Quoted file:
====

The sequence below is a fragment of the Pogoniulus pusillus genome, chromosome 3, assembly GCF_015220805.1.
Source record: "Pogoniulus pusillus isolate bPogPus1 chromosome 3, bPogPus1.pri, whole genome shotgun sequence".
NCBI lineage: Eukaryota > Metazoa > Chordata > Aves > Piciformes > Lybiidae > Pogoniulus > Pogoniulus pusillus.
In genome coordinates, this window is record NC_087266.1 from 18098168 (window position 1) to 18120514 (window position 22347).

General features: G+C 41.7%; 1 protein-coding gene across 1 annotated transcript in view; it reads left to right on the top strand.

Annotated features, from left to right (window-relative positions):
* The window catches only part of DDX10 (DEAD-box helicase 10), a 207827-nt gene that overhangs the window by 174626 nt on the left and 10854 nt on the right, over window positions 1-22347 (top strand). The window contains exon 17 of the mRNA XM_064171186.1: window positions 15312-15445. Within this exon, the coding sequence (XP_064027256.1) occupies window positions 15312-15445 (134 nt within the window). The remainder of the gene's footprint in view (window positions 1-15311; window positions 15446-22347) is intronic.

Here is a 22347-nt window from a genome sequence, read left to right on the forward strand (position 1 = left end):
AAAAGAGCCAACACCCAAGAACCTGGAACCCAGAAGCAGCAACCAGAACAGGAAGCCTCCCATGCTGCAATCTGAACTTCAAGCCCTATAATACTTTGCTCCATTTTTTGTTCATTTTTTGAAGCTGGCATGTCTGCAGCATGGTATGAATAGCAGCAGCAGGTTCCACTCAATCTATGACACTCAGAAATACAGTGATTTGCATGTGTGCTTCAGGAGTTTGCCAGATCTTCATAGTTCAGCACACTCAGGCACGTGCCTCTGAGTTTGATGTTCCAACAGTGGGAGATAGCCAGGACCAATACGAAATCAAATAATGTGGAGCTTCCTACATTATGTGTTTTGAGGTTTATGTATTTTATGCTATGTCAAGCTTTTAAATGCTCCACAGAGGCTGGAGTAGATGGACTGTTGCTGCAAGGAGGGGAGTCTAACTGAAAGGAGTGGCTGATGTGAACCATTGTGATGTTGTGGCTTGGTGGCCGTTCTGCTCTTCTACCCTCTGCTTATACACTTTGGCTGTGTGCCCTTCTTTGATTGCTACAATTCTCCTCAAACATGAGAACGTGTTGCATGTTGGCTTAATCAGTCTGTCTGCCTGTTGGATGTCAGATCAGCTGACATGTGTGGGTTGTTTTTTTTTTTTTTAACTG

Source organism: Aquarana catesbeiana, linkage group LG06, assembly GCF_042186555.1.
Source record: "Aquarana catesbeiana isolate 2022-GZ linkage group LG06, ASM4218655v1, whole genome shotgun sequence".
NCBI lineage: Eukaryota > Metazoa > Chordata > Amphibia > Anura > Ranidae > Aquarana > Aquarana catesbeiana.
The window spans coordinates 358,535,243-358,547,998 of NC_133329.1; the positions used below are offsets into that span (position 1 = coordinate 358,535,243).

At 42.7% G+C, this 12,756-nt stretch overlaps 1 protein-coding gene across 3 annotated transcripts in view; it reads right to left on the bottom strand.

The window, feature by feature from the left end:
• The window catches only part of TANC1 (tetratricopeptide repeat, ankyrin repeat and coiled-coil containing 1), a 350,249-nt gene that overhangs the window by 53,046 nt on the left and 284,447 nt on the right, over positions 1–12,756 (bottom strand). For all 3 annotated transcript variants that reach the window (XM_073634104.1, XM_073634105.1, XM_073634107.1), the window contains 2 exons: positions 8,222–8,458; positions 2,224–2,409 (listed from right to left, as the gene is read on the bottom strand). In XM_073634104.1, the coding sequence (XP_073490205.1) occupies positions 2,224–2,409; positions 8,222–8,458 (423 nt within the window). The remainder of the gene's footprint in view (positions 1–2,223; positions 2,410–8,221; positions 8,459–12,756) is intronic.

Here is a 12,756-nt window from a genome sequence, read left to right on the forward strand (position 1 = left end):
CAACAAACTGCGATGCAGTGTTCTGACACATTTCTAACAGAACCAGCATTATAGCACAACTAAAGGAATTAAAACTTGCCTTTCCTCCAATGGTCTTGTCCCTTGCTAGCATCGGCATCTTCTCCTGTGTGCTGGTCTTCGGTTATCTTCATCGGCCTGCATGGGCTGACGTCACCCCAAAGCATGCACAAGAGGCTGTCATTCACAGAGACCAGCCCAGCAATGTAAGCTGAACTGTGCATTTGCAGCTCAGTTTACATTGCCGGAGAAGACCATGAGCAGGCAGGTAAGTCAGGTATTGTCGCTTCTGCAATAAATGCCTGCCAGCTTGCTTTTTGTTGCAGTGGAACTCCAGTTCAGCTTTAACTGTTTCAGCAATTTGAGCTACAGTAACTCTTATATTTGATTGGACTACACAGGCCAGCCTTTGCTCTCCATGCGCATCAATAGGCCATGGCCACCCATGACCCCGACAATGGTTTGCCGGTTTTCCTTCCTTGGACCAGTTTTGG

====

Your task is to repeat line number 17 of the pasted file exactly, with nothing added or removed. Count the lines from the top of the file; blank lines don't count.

Here is a 12,756-nt window from a genome sequence, read left to right on the forward strand (position 1 = left end):